Happy Mother’s Day to All!
God Bless All the Moms today and always!
God Bless All the Moms today and always!
I guess I’m on a theme considering yesterday’s post. But as I told my friends, when you have chances to visit with your elderly parents and loved ones, stop and take photos and videos of them. Having my father pass away years ago and not having a lot of videos of him nor voice recordings, it’s one of my regrets. Sure, I have photos, but not many as we were all in the moment most of the time and didn’t take pictures. Having learned this lesson the hard way, I now take more photos and videos and with the cell phones, it’s so easy to do! I just thought I’d suggest this to you. Honestly, this goes for all family members though as we have no guarantees for tomorrow!
Calling more often is a great way to stay in touch and to know that they are ok. If you haven’t started this already, I suggest you begin slowly to make your calls more frequently so as not to surprise them with vigilant calling (unless it’s necessary). You don’t want to make them think you are hounding them! LOL But it’s nice to reach out more often to your parents and other elderly relatives, isn’t it? Getting older can be a lonely time for them. Put some silly stories or anecdotes on a card by the phone so that when you call, you can keep the conversation flowing if you find that it gets quiet.
Sometimes parents or elderly loved ones don’t want to be a burden to their children/next generation so they hide the ugly parts so as not to worry you. Be aware of the whole scenario at home. Notice the relationship between your parents as frustration levels can surge as they get older. Check the refrigerator to make sure that they are eating properly and look around to see if bills are piling up, if the place is clean, the heat is on, the water working etc. Be attentive and be kind. Old age ain’t for sissies and it’s hard to get older and begin to decline. Nobody looks forward to this stage so please, be patient, be understanding and be careful with your words/actions. Don’t criticize. Help them if needed.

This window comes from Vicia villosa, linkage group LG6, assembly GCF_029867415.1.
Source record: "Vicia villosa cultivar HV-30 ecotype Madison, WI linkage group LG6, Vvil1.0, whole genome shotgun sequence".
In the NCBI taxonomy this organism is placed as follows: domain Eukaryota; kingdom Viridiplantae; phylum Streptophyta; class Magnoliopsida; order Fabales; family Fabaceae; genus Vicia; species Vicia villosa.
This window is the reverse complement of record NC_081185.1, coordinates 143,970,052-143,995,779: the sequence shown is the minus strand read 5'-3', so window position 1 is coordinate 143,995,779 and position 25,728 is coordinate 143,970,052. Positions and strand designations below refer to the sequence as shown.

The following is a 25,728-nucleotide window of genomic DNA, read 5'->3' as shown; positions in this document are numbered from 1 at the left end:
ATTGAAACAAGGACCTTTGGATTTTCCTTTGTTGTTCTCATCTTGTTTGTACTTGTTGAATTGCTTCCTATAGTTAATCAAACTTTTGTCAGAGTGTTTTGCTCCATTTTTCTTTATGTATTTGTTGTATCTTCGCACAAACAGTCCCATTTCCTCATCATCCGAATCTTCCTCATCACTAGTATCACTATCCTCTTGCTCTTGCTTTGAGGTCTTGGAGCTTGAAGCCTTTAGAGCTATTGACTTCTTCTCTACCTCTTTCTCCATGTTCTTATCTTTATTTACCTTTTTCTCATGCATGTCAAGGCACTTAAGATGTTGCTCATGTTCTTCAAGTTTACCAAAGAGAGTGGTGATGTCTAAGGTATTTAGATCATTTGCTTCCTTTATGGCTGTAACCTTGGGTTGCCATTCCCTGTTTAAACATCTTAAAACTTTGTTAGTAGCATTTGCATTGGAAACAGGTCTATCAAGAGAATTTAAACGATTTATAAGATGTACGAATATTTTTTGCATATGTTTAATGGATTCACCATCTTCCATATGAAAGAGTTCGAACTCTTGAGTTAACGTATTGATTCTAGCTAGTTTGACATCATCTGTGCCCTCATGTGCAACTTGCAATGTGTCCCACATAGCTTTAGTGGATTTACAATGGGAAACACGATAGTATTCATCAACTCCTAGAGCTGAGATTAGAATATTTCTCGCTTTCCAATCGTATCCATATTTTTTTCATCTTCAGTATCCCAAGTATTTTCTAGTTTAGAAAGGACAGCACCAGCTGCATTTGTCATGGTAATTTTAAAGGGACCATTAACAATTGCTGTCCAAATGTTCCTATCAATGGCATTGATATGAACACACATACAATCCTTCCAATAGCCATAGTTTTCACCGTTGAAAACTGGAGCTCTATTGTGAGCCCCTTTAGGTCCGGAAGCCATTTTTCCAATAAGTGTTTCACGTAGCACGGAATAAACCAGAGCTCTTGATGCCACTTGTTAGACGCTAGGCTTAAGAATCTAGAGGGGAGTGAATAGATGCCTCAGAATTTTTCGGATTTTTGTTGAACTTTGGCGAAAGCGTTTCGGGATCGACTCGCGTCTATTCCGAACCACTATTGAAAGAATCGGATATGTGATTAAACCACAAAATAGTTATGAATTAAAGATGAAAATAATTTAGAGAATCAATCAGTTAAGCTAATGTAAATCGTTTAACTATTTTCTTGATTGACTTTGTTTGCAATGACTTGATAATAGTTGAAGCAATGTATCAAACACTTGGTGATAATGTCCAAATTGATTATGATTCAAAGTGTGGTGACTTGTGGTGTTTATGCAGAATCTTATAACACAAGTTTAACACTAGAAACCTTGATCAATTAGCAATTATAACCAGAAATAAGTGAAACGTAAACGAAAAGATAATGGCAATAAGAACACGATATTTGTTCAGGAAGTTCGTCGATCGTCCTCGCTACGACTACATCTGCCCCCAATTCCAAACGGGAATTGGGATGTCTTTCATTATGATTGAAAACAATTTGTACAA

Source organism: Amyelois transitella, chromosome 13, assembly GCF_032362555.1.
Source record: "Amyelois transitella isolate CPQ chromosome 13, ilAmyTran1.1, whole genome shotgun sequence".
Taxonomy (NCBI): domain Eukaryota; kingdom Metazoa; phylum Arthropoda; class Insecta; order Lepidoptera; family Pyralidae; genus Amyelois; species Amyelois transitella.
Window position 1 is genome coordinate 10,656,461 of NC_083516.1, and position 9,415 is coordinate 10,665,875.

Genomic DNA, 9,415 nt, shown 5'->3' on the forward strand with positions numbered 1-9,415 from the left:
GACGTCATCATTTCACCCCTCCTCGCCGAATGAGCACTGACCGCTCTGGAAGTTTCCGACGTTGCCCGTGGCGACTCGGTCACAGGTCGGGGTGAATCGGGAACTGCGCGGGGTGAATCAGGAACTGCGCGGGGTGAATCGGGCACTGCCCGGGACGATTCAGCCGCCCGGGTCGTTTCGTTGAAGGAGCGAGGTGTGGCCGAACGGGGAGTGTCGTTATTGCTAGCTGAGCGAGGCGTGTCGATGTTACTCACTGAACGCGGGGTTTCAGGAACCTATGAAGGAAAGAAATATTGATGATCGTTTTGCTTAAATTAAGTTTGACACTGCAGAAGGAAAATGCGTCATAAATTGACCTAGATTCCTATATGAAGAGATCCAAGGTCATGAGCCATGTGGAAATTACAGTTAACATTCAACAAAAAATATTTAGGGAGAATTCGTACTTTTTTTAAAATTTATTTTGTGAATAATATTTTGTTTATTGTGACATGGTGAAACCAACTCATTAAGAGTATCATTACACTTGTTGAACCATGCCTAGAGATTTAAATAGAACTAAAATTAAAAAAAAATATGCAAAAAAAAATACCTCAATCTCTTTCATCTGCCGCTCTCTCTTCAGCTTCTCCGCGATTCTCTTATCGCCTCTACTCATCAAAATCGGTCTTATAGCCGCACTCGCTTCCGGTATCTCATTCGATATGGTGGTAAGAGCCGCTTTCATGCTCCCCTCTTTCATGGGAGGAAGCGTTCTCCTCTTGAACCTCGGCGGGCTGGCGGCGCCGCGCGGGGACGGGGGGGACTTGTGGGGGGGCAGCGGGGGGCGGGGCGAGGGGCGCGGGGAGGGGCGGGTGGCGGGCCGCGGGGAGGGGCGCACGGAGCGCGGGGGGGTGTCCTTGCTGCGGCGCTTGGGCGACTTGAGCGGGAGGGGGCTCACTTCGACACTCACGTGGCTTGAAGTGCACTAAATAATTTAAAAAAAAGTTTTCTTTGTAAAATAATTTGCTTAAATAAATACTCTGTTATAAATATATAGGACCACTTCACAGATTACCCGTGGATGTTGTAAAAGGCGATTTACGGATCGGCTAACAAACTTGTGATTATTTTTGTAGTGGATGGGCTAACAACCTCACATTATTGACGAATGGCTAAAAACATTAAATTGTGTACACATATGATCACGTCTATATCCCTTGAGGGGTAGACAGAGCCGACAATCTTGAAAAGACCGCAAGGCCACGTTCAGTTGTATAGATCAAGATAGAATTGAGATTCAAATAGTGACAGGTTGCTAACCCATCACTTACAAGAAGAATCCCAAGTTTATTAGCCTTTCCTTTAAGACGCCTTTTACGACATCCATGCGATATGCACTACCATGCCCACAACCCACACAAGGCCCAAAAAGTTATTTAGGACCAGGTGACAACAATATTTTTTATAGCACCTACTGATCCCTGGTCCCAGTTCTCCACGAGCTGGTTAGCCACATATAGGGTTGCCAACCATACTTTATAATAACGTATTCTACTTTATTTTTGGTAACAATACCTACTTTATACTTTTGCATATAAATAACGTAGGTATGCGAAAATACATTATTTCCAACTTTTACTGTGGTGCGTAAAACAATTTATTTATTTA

Not losing our patience with loved ones, especially our parents can be challenging, especially if they are living with us. But that’s a subject for a different post.
Whatever you do, shine your heartlight and be aware of the love you give out and receive. It’s there. Sometimes you just have to put yourself in someone else’s shoes to experience it.
Maybe it begins when you realize they are forgetting silly things that you know they well-know. Maybe you notice when they aren’t as spry as they once were. Maybe you sense that they aren’t following the conversations or involved in them as they once were. Maybe you notice that the rituals (daily bed making for example) aren’t completed. As time goes on, you realize that there’s a little hitch in your loved one’s routine, conversation, eating habits, sleeping habits and such.
Many times we brush those moments off with the thought that hey, they are getting older. But how many signs does one need in order to shake up our thinking and begin the growing alarm that our loved ones may need more help?
That is a personal issue for many people as we can easily explain away when we aren’t ready to deal with the issue at hand which is: our loved ones are aging and need our help. For some people, it’s a mind-blowing thought (especially if we are their children) when our loved ones have been people we looked up to, respected, revered and who took care of us. To see them slide even a little can cause us to feel that tinge of panic or to altogether dismiss it because we can’t even begin to go there in our minds.